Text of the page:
With lockdown restrictions easing here in the UK, we’re all watching with bated breath as the world slowly peels back open. The future of travel is still hazy, but one thing appears certain; moving around the world in 2021 and beyond will be different.
Researchers at NASA found that since February 2020, global nitrogen dioxide levels have lowered by almost 20%. The stats on how air pollution has improved due to the plummet of air travel throughout the pandemic indicates what many previously chose to turn a blind eye to; the travel industry is one of this planet’s biggest pollutants.
As last year unfolded, the planet began to heal in many places. We saw air quality improve in cities, water pollution reduced in seas, oceans, rivers and lakes, a reduction in fossil fuel consumption, ecological restoration and a positive response from wildlife to the absence of humanity. The forced halt on travel gave many of us time to reflect on our lifestyles and rethink the purpose for our holidays as well as our chosen modes of transport, accommodation choices and activities.
While many of us search for creative ways to reframe our holiday habits, travelling out of season is something well worth considering. There are several benefits: it’s a way to counter the impact of over tourism in destinations, lesser crowded areas are safer in terms of social distancing and Covid-19 precautionary measures, it allows you to enjoy locations in a more peaceful way and more often than not, it has financial perks too.
Overtourism is when too many people saturate a single destination. The results of this can negatively impact local communities, wildlife and nature, deplete resources reserved for native inhabitants, cause the degradation of historical monuments as well as the environment and lead to gentrification of certain areas. Several factors are to blame for overtourism, including budget airlines, the increase in popularity of private rental services such as Airbnb and of course, a growing population. In Porto, Portugal, you’ll find 183 tourists for every 100 locals – a statistic which is shocking but also not too rare. Some particularly fragile natural habitats such as the Galapagos Islands have imposed restrictions in order to provide some respite from a constant influx of tourists and Peru’s Inca trail allows a limited number of 200 trekking permits per day.
Choosing to travel out of season means visiting places at a time of year when they’re not typically popular destinations. Of course, if you have children who are in school it can be difficult to travel off-season due to school holidays, but you could counter this by exploring destinations which aren’t at peak season during the summer months.
Travelling to places at times of year that aren’t commercially popular means you’ll be able to enjoy surprising and unique experiences. Fewer crowds will allow for a more intimate and authentic exploration of cities that are usually filled with people, and you won’t have to queue as long to visit monuments either.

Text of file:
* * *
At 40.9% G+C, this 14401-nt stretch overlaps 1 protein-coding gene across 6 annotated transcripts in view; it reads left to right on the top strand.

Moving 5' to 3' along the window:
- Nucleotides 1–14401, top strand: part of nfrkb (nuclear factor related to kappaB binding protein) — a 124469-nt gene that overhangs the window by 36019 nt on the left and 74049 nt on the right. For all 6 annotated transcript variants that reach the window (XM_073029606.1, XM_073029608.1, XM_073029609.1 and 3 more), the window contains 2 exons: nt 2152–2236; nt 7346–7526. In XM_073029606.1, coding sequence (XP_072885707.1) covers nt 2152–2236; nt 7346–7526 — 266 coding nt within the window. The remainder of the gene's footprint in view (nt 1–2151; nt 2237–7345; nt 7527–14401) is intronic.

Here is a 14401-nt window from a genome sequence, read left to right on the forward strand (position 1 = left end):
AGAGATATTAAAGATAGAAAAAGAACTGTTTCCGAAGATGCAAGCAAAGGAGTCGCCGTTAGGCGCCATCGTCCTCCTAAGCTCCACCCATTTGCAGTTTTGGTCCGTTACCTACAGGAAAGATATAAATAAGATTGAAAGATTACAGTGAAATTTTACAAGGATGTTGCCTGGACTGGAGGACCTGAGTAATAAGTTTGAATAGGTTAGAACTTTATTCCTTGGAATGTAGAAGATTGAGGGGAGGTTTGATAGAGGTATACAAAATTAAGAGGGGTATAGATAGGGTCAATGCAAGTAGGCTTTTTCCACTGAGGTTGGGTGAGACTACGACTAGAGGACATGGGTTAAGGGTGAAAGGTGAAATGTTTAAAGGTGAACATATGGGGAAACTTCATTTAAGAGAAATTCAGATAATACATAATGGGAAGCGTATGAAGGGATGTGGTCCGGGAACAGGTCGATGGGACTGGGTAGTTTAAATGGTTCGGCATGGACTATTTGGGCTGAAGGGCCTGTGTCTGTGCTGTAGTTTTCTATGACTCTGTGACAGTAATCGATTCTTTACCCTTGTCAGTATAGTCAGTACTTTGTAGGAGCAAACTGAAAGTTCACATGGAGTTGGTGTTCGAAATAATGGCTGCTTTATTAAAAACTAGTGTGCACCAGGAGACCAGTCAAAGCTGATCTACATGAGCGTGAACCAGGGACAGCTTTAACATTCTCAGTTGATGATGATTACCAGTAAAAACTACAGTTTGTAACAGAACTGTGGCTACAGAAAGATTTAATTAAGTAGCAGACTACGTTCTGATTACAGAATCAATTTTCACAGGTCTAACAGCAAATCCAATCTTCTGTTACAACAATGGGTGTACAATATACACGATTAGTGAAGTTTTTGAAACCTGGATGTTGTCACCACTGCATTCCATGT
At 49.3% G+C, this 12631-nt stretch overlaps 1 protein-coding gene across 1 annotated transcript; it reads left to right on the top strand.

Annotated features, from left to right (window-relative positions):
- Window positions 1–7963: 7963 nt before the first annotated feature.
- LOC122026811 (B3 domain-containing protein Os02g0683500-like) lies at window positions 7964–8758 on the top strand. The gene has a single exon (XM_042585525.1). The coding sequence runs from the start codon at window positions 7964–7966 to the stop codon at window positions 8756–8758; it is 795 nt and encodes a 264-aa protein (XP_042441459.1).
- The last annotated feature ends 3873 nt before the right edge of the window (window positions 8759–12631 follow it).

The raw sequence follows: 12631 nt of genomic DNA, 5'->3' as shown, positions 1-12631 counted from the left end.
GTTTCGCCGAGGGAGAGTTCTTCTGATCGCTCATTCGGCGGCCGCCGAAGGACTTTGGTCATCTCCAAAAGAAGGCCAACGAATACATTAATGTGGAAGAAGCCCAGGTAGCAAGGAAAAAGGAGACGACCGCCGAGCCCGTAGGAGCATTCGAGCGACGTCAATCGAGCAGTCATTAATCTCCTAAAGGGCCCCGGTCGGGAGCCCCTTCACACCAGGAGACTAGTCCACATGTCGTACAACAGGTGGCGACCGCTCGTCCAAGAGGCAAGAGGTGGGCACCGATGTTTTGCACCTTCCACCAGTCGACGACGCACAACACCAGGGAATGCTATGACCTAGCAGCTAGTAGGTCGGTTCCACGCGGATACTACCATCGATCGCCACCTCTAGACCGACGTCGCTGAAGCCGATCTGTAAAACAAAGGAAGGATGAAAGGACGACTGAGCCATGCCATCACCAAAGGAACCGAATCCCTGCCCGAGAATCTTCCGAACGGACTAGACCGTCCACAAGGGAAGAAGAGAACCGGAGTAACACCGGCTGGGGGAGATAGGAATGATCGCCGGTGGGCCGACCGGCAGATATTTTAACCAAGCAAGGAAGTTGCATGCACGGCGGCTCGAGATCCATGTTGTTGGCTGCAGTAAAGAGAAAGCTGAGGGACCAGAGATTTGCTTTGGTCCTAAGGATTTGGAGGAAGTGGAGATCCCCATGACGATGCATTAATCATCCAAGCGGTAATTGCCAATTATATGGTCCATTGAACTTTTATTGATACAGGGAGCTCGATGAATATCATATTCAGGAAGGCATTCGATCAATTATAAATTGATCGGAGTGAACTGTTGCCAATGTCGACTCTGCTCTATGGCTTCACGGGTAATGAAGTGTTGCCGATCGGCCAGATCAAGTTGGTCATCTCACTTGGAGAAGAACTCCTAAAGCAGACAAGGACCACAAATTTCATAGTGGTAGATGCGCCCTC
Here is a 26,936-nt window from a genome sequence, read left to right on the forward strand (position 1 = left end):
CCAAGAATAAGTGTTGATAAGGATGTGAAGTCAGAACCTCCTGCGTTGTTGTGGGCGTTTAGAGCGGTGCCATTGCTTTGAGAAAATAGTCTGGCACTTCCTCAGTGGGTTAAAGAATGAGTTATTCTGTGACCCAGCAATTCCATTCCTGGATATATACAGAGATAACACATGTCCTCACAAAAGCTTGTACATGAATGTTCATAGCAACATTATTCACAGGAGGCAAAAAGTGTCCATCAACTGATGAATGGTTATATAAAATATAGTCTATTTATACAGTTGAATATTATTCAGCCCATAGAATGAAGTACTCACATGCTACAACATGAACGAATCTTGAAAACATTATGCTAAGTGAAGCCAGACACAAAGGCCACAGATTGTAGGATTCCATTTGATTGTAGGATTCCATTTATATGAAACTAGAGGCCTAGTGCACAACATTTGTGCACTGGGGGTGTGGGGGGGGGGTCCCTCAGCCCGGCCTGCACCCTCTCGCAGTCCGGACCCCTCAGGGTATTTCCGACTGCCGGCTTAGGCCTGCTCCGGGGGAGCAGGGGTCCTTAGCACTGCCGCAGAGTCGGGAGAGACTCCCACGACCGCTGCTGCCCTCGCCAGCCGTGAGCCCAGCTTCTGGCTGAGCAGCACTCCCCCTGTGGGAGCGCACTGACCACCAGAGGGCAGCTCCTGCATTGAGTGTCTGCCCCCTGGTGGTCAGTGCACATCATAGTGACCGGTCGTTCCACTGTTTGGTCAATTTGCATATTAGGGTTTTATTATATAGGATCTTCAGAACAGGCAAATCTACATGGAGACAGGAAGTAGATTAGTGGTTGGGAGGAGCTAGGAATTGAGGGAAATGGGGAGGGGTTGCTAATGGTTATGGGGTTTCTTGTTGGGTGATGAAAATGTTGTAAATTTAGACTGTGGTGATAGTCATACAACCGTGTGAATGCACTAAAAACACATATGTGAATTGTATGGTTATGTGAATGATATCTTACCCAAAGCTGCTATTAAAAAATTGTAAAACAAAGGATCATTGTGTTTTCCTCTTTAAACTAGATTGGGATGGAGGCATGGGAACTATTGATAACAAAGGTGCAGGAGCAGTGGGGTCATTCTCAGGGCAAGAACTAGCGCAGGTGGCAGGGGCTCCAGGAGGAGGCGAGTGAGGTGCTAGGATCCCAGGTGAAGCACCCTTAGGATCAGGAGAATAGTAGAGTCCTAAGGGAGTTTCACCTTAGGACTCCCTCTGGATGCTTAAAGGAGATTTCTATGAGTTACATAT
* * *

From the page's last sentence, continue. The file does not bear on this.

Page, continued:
Typical ski destinations such as The Alps are just as beautiful in the spring months and there are plenty of activities to enjoy. Swap snowy peaks and apres-ski for fresh mountain air, Nordic walking, mild-weather hikes, outdoor yoga, spa breaks and picnics.
While most travellers opt to head to Fiji when the weather is cool and dry, travelling during the wet season in February also has its perks. The rain showers are usually fleeting, making way for plenty of sunshine and for scuba divers and snorkelers, less people in the waters means you’re likely to see more fish and vibrant coral reefs.
Santorini is one of Greece’s most popular destinations but meandering through the small streets of Fira or Oia in the peak summer months can be anything but relaxing and enjoyable when there are huge crowds to contend with. Try visiting in Spring when the weather is mild, hotels have reduced rates, you can enjoy unobstructed sunset views and it’s easier to get the perfect seafront restaurant booking.
Czech Republic’s high season is from June to August because that’s when the weather is at its warmest, but come late October, it’s just as breathtaking and autumn colours turn the trees all sorts of vibrant shades of yellow, orange and red. Views are perfect for practicing your photography skills, small villages tend to put on local music and art events, in main cities like Prague the tour groups tend to be much smaller, and it’s also mushroom season so there’s plenty of foraging to be enjoyed.
From March through to mid-May, Hanami (cherry blossom) season is the most common time to travel to Japan, followed by Koyo (red maple leaves) season. In winter, however, you’ll encounter the least tourists and a unique winter wonderland. Japan is infamously expensive, but prices drop considerably at this time of year and you’ll be able to visit Mount Fuji and other well-known landscapes under a blanket of snow.